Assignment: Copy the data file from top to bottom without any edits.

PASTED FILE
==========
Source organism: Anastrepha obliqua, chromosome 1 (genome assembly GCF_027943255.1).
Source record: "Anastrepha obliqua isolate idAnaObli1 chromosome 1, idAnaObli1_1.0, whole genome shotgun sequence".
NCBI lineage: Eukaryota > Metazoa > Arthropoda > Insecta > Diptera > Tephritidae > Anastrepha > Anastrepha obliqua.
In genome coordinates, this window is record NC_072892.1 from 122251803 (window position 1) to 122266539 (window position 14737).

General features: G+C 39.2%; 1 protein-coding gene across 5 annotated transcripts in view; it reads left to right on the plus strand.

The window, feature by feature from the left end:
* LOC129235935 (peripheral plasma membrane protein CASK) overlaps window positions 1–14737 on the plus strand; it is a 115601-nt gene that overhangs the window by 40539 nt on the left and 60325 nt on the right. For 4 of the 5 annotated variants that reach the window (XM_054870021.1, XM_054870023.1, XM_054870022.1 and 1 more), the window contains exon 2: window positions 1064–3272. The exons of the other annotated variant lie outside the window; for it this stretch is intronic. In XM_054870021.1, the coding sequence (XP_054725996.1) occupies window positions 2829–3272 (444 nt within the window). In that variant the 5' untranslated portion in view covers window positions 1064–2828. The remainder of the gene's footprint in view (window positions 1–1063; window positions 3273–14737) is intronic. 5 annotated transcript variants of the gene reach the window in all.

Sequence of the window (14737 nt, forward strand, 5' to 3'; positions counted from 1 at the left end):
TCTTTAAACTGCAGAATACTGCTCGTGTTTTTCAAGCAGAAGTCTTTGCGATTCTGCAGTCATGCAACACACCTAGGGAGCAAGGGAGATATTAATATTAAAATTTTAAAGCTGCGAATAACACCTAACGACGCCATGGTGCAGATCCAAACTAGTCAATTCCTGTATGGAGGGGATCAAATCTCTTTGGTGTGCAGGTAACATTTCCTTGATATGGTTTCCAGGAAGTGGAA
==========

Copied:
Source organism: Anastrepha obliqua, chromosome 1 (genome assembly GCF_027943255.1).
Source record: "Anastrepha obliqua isolate idAnaObli1 chromosome 1, idAnaObli1_1.0, whole genome shotgun sequence".
NCBI lineage: Eukaryota > Metazoa > Arthropoda > Insecta > Diptera > Tephritidae > Anastrepha > Anastrepha obliqua.
In genome coordinates, this window is record NC_072892.1 from 122251803 (window position 1) to 122266539 (window position 14737).

General features: G+C 39.2%; 1 protein-coding gene across 5 annotated transcripts in view; it reads left to right on the plus strand.

The window, feature by feature from the left end:
* LOC129235935 (peripheral plasma membrane protein CASK) overlaps window positions 1–14737 on the plus strand; it is a 115601-nt gene that overhangs the window by 40539 nt on the left and 60325 nt on the right. For 4 of the 5 annotated variants that reach the window (XM_054870021.1, XM_054870023.1, XM_054870022.1 and 1 more), the window contains exon 2: window positions 1064–3272. The exons of the other annotated variant lie outside the window; for it this stretch is intronic. In XM_054870021.1, the coding sequence (XP_054725996.1) occupies window positions 2829–3272 (444 nt within the window). In that variant the 5' untranslated portion in view covers window positions 1064–2828. The remainder of the gene's footprint in view (window positions 1–1063; window positions 3273–14737) is intronic. 5 annotated transcript variants of the gene reach the window in all.

Sequence of the window (14737 nt, forward strand, 5' to 3'; positions counted from 1 at the left end):
TCTTTAAACTGCAGAATACTGCTCGTGTTTTTCAAGCAGAAGTCTTTGCGATTCTGCAGTCATGCAACACACCTAGGGAGCAAGGGAGATATTAATATTAAAATTTTAAAGCTGCGAATAACACCTAACGACGCCATGGTGCAGATCCAAACTAGTCAATTCCTGTATGGAGGGGATCAAATCTCTTTGGTGTGCAGGTAACATTTCCTTGATATGGTTTCCAGGAAGTGGAA